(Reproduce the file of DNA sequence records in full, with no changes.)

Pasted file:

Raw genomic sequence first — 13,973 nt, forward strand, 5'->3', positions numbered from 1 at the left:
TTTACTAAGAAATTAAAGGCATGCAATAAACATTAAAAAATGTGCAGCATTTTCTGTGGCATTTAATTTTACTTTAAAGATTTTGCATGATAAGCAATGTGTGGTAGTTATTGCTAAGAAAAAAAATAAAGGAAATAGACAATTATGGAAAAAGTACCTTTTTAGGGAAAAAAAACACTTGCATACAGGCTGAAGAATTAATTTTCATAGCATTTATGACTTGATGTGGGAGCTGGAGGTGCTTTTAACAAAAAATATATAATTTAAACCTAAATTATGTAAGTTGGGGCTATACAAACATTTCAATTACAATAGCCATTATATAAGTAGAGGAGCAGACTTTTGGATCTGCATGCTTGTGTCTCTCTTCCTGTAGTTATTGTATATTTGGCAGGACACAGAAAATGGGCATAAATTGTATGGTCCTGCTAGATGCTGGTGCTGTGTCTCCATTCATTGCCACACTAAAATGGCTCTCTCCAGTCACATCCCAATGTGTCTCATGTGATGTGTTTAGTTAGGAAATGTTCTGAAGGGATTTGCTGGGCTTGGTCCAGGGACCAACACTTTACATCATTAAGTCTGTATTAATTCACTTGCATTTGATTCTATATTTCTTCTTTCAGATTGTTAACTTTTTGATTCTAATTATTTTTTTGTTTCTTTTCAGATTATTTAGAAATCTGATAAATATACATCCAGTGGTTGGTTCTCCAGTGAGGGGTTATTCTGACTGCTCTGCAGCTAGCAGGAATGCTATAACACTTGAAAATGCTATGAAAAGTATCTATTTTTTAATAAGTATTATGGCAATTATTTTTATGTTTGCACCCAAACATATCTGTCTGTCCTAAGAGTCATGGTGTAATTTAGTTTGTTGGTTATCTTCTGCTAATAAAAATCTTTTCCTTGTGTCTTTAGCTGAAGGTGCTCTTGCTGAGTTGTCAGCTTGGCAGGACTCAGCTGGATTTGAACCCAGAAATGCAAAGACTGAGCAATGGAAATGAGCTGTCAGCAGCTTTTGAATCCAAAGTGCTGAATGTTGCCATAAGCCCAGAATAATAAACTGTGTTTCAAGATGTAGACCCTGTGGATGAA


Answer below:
Raw genomic sequence first — 13,973 nt, forward strand, 5'->3', positions numbered from 1 at the left:
TTTACTAAGAAATTAAAGGCATGCAATAAACATTAAAAAATGTGCAGCATTTTCTGTGGCATTTAATTTTACTTTAAAGATTTTGCATGATAAGCAATGTGTGGTAGTTATTGCTAAGAAAAAAAATAAAGGAAATAGACAATTATGGAAAAAGTACCTTTTTAGGGAAAAAAAACACTTGCATACAGGCTGAAGAATTAATTTTCATAGCATTTATGACTTGATGTGGGAGCTGGAGGTGCTTTTAACAAAAAATATATAATTTAAACCTAAATTATGTAAGTTGGGGCTATACAAACATTTCAATTACAATAGCCATTATATAAGTAGAGGAGCAGACTTTTGGATCTGCATGCTTGTGTCTCTCTTCCTGTAGTTATTGTATATTTGGCAGGACACAGAAAATGGGCATAAATTGTATGGTCCTGCTAGATGCTGGTGCTGTGTCTCCATTCATTGCCACACTAAAATGGCTCTCTCCAGTCACATCCCAATGTGTCTCATGTGATGTGTTTAGTTAGGAAATGTTCTGAAGGGATTTGCTGGGCTTGGTCCAGGGACCAACACTTTACATCATTAAGTCTGTATTAATTCACTTGCATTTGATTCTATATTTCTTCTTTCAGATTGTTAACTTTTTGATTCTAATTATTTTTTTGTTTCTTTTCAGATTATTTAGAAATCTGATAAATATACATCCAGTGGTTGGTTCTCCAGTGAGGGGTTATTCTGACTGCTCTGCAGCTAGCAGGAATGCTATAACACTTGAAAATGCTATGAAAAGTATCTATTTTTTAATAAGTATTATGGCAATTATTTTTATGTTTGCACCCAAACATATCTGTCTGTCCTAAGAGTCATGGTGTAATTTAGTTTGTTGGTTATCTTCTGCTAATAAAAATCTTTTCCTTGTGTCTTTAGCTGAAGGTGCTCTTGCTGAGTTGTCAGCTTGGCAGGACTCAGCTGGATTTGAACCCAGAAATGCAAAGACTGAGCAATGGAAATGAGCTGTCAGCAGCTTTTGAATCCAAAGTGCTGAATGTTGCCATAAGCCCAGAATAATAAACTGTGTTTCAAGATGTAGACCCTGTGGATGAA